Wildman Phil: I’ve made some really good friends because of what I do and having these animals.

When I was in high school and soon after, I was big into the bicycle (BMX) freestyling scene. We had a little group here in Casa Grande that would perform at different festivals or the O’Odham Tash Parade and different things. And to make a long story short, I ended up meeting a guy who was a big professional in that field. I ended up finding out that Dino Deluca, this professional freestyler, was just a normal guy like the rest of us, who was really good at doing super cool tricks on a bike. Do you know what I mean? He ended up moving to Casa Grande. We hung out. We’re good friends. We still chat with each other to this day. He’s a normal person, and that’s kind of what got to me to not be afraid to talk to people.

I’ve had some wonderful opportunities, and all this has come about because I’m good at what I do. But as far as actual memories, I want to say the most memorable things were not necessarily meeting this person or that person. I laugh about some of the stories. I mean, when I met a couple of guys from the band, The Fray, I had no idea who they were. I hung out with them for a few hours. We chatted just like guys would chat. And then found out later, I was supposed to get autographs for all my friends.

So that’s kind of a memory there, but a lot of mine are on the other side of it. They’re not famous people. They’re people who, because I was doing what I do, I was helping people out. And I’ll be honest, sometimes I didn’t even know it. Hearing later when somebody comes to you and is like, you know, “You changed my life,” Uh, “OK.” [Laughs] That’s why I do what I do, but it wasn’t like I woke up one morning and I’m like, “Hey, I’m going to go find somebody to change their life today.” I’m doing what I’m doing, and to hear stories like that, those are, I think, the ones that are the best memories.

GC LIVING: What do you urge people to do when they have encounters with a scorpion, a tarantula, a non-venomous snake, or even a venomous snake?

Wildman Phil: I can tell you what not to do. Don’t turn and run the other way and run into a cactus. That’s not good. Don’t scream like a girl. That, especially if you’re around friends, isn’t good. You don’t whip out your gun and shoot away. And I guess that’s one of the reasons I do what I do, is I try to get people to understand these creatures, because unfortunately, a lot of things are all lumped into the same category – creepy and crawly – so it doesn’t matter if it’s a scorpion or a spider. Maybe it’s a caterpillar. Everything is just, “Hey, that must be dangerous,” and really they’re not.

Everything out there is out there for a reason. Now, I get it if it’s in your house. None of us wants to walk into the bathroom and step on a scorpion, and I get that. So when you come across these things in the wild, you can usually avoid them and let them go on their way. It’s different for each creature, though. It’s one of those things that, really, there’s very few things that are out there just trying to attack people. At the same time, they don’t purposely wake up in the morning and go, “I’m going to help a human today,” but they’re out there eating mice or eating bugs or keeping disease under control. They’re keeping various creatures’ numbers under control. They’re spreading seeds. They’re aerating the soil. They’re doing whatever they’re doing that’s helping us.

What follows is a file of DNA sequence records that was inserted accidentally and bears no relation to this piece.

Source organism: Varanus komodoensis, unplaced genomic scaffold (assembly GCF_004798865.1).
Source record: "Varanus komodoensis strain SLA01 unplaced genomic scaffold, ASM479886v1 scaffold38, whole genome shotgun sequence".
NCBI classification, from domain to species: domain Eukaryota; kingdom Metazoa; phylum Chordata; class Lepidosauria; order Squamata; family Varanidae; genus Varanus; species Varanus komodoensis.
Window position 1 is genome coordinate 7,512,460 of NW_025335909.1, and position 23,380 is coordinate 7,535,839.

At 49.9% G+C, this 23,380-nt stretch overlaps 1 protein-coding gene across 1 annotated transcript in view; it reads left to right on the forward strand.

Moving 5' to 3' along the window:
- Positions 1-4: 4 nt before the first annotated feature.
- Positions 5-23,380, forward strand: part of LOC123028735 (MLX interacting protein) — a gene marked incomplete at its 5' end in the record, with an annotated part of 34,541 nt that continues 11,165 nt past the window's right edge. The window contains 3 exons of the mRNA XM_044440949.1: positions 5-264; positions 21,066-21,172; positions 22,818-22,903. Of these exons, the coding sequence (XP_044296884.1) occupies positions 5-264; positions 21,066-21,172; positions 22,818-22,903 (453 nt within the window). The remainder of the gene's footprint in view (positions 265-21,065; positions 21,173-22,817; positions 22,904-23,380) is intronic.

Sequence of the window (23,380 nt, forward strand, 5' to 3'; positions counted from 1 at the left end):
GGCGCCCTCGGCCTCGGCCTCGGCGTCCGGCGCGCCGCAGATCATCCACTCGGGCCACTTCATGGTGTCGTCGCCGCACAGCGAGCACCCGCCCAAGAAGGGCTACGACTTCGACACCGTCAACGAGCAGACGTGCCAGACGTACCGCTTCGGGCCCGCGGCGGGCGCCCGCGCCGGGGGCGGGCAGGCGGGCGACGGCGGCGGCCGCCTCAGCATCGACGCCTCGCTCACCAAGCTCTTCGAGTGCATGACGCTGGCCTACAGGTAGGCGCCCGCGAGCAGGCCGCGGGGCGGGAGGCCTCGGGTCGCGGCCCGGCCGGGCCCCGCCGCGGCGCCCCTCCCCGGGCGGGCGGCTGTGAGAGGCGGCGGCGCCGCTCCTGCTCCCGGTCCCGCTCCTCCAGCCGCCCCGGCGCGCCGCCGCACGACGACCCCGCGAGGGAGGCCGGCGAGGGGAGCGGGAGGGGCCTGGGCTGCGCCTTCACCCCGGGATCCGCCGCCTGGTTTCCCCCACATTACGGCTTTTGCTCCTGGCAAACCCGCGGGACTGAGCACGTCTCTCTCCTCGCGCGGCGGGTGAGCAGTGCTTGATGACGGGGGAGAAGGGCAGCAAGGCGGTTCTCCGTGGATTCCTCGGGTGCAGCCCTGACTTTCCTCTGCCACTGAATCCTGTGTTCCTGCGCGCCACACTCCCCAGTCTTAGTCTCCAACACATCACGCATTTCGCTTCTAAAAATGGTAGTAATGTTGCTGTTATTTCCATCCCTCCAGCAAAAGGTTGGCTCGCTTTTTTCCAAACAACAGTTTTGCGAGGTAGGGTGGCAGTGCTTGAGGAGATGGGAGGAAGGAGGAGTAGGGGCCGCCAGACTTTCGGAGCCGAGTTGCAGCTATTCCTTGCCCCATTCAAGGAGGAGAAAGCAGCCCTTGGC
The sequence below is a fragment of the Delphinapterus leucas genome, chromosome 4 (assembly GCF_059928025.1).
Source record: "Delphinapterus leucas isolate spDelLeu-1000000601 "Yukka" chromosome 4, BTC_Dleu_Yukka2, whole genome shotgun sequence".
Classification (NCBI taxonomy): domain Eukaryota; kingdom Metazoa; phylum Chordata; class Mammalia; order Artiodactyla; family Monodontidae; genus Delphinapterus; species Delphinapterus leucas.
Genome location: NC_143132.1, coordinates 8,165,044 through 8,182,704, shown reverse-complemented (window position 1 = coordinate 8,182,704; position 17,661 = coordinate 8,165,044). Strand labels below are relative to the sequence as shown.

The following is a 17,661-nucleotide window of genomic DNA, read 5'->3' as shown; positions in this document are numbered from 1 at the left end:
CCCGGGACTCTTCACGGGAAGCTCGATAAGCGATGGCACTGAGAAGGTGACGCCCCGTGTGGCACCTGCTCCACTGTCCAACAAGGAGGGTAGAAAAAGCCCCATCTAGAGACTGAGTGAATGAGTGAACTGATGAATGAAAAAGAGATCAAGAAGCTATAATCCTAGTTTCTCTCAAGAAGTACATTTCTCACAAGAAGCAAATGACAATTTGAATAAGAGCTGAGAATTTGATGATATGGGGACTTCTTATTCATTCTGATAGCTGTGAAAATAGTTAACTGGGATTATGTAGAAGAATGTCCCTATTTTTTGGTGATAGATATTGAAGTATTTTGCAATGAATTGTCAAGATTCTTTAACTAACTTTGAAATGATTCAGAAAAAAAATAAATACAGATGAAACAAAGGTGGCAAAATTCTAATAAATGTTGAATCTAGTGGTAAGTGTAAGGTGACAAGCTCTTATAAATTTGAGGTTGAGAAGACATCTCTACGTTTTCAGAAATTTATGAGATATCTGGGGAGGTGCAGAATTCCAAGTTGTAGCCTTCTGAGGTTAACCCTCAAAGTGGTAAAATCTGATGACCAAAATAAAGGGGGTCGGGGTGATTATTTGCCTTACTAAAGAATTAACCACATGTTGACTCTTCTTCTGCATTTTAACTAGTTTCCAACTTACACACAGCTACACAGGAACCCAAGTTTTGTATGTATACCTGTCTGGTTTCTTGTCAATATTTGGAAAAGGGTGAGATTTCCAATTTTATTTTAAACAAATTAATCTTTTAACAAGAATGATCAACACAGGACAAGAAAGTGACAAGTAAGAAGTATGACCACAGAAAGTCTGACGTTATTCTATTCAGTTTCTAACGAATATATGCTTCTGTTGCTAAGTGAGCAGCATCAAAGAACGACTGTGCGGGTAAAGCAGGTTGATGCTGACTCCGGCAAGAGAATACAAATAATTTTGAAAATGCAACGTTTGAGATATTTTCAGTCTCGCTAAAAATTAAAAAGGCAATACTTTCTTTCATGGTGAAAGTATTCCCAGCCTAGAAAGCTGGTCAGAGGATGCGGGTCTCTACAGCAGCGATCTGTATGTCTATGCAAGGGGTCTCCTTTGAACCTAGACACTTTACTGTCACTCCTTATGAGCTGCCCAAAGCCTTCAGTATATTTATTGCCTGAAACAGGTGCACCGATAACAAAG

So, I guess the bottom line would be if you’re out in the wild and you find something, get a good picture. At the same time, stay away from it, and don’t get too close. Don’t try to handle it, especially if you don’t know what you’re dealing with. Also, you stay in your house, and let them stay in theirs. You can visit each other’s houses, but try to be nice.

If you find a scorpion in your house, honestly, you’re not going to greatly impact the ecosystem in your neighborhood by smashing the scorpion that you find crawling behind your toilet. You’re not going to want a trip to the hospital or be in pain, so you might want to take care of that. Now, if you get something like a rattlesnake or skunk in your house, that’s a little bit different. You call somebody who is a professional that will come and get it – animal control, the fire department or myself, or somebody that you know who specializes in removal. A lot of pest control services take care of some of those kinds of creatures, and if not, they know somebody who does.

I want people to know the facts about these things. If you find a bird with an injured wing, there are definitely people who come take care of that. I get calls every once in awhile, “We have a baby owl.” There are a lot of specialized rescues that can help raise, rehabilitate and, if possible, release the animal back into the wild. If you find something injured or suspect to be injured, get a hold of somebody who knows the animal.

Understanding and knowing the wildlife is the key, which is why I do what I do.